Opinion

Right-to-die bill dies in California, and takes hopes with it

A word to the California legislators who just killed the aid-in-dying bill:

You replaced a scalpel with a sledgehammer.

The bill couldn’t get enough votes to move out of the Assembly’s health committee, which is dominated, like the rest of the Legislature, by Democrats. Now the measure’s supporters say they might take the issue of assisted suicide for the terminally ill to the voters instead.

But a ballot initiative, as we have seen over and over again, is just a yes-or-no vote, up or down, all or nothing.

That's not to say the initiative would be crude and overbroad, but we know every law also carries within it a law of unintended and unforeseen consequences, and people are rightly concerned about the potential problems in something so sensitive as the right to die.

And a ballot initiative – especially one that’s a constitutional amendment, as this might be – is almost impossible to fix after the fact; to use a popular image, it’s like trying to change a tire on a car speeding down a freeway.

A legislative bill, on the other hand, is easier to improve before it passes and easier to repair even after it’s become law. Look at Proposition 13: For all the good it’s done, it’s almost 40 years old and is showing some structural cracks. But because it's in the state Constitution now, it would take a herculean effort to change it.

An assisted suicide law is exactly the kind of legislation that would benefit tremendously from the chiseling, polishing and fine-tuning that public hearings and discussions bring to bear, building in safeguards and nuances that might not become part of an initiative.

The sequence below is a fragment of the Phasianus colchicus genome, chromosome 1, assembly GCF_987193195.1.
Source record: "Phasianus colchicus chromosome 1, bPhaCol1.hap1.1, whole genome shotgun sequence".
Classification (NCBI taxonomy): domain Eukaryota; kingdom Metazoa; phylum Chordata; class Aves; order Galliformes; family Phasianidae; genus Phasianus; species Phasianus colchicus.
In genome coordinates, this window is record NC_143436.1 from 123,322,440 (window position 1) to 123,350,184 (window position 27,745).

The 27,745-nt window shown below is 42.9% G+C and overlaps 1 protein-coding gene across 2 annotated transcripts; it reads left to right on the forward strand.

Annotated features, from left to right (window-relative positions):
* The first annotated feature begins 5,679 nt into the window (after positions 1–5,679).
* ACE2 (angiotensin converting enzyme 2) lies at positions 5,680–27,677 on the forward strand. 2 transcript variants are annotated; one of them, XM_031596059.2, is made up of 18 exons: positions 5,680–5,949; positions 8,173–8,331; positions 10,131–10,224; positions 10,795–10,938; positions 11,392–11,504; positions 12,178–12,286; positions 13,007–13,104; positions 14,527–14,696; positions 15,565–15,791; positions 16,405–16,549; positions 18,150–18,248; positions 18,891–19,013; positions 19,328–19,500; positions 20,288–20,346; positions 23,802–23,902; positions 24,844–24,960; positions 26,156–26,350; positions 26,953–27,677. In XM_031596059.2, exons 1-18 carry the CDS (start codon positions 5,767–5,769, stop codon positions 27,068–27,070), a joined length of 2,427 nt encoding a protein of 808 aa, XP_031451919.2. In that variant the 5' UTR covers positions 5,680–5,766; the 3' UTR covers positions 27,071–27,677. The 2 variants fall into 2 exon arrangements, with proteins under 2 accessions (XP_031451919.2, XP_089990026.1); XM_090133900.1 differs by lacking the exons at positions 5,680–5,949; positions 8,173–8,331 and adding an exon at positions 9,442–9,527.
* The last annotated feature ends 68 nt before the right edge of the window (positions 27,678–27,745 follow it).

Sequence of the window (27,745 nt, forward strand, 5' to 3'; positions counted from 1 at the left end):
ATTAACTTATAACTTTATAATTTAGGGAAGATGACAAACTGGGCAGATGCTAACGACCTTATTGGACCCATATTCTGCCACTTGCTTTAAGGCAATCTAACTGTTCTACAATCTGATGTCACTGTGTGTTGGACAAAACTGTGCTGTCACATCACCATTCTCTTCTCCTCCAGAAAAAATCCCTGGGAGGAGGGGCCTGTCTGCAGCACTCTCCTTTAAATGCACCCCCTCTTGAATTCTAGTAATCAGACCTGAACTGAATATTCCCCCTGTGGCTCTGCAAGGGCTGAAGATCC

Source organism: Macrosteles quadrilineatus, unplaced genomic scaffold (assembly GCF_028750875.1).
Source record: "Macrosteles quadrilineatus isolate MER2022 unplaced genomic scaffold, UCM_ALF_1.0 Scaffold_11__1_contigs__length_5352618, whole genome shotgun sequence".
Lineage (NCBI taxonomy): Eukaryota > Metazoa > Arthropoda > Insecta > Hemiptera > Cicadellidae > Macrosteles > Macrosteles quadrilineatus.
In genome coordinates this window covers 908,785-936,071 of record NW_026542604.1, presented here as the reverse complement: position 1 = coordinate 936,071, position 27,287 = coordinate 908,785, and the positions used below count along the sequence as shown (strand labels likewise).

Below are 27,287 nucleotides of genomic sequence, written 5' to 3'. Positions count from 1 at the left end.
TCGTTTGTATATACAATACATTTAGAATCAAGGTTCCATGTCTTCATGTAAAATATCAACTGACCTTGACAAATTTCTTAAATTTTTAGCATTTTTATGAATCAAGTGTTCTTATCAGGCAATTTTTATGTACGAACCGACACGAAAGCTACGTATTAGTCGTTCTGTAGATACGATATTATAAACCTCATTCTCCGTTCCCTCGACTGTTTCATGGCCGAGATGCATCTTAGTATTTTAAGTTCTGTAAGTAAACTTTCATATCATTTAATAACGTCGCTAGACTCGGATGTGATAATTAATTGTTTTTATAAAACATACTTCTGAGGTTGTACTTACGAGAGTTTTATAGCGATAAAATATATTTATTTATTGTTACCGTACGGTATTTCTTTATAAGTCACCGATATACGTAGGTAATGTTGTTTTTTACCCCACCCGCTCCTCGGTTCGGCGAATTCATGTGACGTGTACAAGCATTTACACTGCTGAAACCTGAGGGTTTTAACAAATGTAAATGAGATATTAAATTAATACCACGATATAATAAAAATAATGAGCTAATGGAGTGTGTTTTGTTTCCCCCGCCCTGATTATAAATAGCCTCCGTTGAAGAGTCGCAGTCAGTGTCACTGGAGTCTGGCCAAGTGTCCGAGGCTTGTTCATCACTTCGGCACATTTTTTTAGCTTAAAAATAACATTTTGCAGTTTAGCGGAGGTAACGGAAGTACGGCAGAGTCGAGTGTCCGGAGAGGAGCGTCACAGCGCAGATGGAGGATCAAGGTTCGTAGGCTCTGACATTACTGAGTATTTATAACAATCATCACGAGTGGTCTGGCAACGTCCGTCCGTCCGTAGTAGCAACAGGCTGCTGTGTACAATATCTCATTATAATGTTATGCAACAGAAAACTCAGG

Instead, by stalling the legislation, the committee all but invited the up-or-down public vote of a ballot initiative – the sledgehammer, not the scalpel.

Democratic Assemblywoman Susan Eggman (D-Stockton) co-sponsored the bill. She’s a former hospice care social worker quoted by the Associated Press as saying her colleagues were uncomfortable with letting people decide to end their own lives. “The U.S. is a death-denying, death-defying culture, and one of the hardest things is to change culture.”

Los Angeles Democrat Miguel Santiago was quoted as saying that he does not vote in lock-step with the Catholic church, but “how to approach end-of-life was still an uncomfortable struggle for me.”

The Roman Catholic church was among the religious opponents of a similar measure that was killed in the Legislature in 2007. Then-Assembly Speaker Fabian Nunez remarked that the issue was a difficult one that had been “demonized by the religious right and by groups that obviously have campaigned very hard against it."

Like the present Assembly Speaker Toni Atkins, who supported the bill in part because of her mother’s harrowing struggle with cancer, I too have a personal story, a personal stake in this question.

My father died of Lou Gehrig’s disease, died in misery of this incurable and untreatable ailment. He kept two guns under his mattress – a horrifying exit  scenario for everyone – but my mother and I persuaded him to let us collect enough sedatives and painkillers to give him a peaceful exit. That meant checking out seedy flea markets for pills from who-knows-where, collecting family prescriptions handed out for other ailments, calculating dosages with little information to go on because his doctors would not, legally could not, help us.

As I was heading home with the drugs to end my father’s life, he died. My mother believes he exerted his immense willpower one more time, to spare us any legal blowback from giving him, with measureless love, the only gift that was left in our power, his own peaceful death.

The Legislature needs to do the hard work that can spare families like mine from all the hard work we had to go through on my father’s behalf. Ours was personal, and a choice. It’ll be personal for all of us, eventually, and it should be a choice, a legal one, for all of us too.

Follow Patt Morrison on Twitter @pattmlatimes

 

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